Galaxies in space can feed off each other’s waste, creating new stars. Astronomers have found evidence that a huge galaxy inside an even larger nebula called MAMMOTH-1 is absorbing material from its surroundings to produce new stars. It is a kind of “recycling plant” in space.
Stars get their energy from nuclear fusion by converting hydrogen atoms into helium. Only massive stars become supernovae after all their hydrogen is converted into helium. Gravity then causes the massive star to collapse, which soon explodes in an extremely bright explosion that blows away its outer layers. Supernovae cause shock waves, which can generate enough energy to create new atomic nuclei – even the nuclei of heavy elements such as iron.
The remains of dead stars scatter into space, swirling into the interstellar medium. Some of this material is lost to space, but stars can still potentially include some of the material created in a supernova explosion.
The MAMMOTH-1 nebula contains the raw material for star formation, and observations have shown that three gas streams flow out of the nebula into one of the galaxies within it. The gas streams extend an astounding 100 kiloparsecs (325,000 light-years) from the galaxy that absorbs them. These streams could provide the galaxy with the raw material for new stars.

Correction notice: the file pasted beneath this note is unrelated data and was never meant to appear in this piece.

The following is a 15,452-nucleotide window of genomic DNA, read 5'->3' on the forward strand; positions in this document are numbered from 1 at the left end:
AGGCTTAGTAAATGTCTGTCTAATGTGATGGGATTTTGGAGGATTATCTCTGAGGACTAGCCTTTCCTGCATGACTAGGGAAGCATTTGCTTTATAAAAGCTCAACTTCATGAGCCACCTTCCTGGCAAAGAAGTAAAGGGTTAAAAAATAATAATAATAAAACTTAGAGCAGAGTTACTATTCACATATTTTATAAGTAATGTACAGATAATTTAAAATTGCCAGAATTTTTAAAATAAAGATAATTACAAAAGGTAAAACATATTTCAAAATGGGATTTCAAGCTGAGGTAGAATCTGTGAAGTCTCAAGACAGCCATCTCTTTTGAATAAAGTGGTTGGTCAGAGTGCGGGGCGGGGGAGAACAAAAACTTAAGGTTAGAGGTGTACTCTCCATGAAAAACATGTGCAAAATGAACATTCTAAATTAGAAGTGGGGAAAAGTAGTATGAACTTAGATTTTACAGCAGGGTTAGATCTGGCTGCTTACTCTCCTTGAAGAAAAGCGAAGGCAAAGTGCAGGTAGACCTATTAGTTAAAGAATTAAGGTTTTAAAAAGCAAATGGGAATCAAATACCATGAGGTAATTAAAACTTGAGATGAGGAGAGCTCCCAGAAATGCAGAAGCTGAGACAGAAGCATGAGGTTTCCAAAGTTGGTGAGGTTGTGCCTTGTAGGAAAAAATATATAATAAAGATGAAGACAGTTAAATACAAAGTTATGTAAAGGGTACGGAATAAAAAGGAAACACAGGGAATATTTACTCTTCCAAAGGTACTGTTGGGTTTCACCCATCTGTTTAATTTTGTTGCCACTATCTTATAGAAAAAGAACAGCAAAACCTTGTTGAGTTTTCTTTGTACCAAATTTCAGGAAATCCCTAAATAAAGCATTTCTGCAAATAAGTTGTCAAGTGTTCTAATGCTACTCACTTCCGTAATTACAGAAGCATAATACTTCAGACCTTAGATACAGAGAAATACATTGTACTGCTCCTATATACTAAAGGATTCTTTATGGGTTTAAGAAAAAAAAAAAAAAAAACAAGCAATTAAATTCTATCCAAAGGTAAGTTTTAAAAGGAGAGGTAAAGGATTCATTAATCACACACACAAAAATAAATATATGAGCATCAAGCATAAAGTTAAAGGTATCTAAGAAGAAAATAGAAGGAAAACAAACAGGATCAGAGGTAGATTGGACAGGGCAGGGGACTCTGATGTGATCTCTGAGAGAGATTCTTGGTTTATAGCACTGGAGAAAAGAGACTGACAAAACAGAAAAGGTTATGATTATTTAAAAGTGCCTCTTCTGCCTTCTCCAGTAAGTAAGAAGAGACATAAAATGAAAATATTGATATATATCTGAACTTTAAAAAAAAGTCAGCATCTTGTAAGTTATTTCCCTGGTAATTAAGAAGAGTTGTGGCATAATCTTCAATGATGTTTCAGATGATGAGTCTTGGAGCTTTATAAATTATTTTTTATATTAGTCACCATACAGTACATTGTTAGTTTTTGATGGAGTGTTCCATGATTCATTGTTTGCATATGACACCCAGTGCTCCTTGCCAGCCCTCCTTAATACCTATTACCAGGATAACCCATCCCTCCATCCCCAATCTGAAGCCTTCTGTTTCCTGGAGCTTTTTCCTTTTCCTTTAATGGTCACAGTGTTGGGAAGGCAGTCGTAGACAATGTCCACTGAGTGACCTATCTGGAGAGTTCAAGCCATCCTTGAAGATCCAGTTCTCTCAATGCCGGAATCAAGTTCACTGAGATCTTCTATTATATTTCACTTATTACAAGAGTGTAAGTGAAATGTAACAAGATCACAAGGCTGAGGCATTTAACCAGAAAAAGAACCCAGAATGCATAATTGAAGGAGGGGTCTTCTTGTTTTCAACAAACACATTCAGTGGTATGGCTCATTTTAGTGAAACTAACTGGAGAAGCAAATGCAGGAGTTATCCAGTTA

The research team created kinematic models to see exactly how the gas streams moved. The streams appear to be spiraling inward into the galaxy, further evidence of the vast amount of material that could be recycled into new stars.
Observations showed that these streams glowed with emission lines that indicated the presence of hydrogen and helium, which was to be expected. But there was also a significant amount of carbon. The presence of carbon shows that the cloud contains heavier elements that probably came from stars that died long ago.
Also, the MAMMOTH-1 observations revealed that the two gas streams heading toward the galaxy came from the same quasar. Quasars develop when supermassive black holes at the center of galaxies absorb enough material to emit jets of matter and extreme radiation. These jets can completely eject material from the galaxy.
Researchers have determined that this quasar is most likely located in the wrong galaxy to absorb material. Thus, this appears to be a case where one galaxy recycles material ejected from another.
This discovery allows scientists to better understand star formation and the evolution of galaxies in space. They can use this data to create more accurate models that will help them better understand how stars and galaxies form and evolve.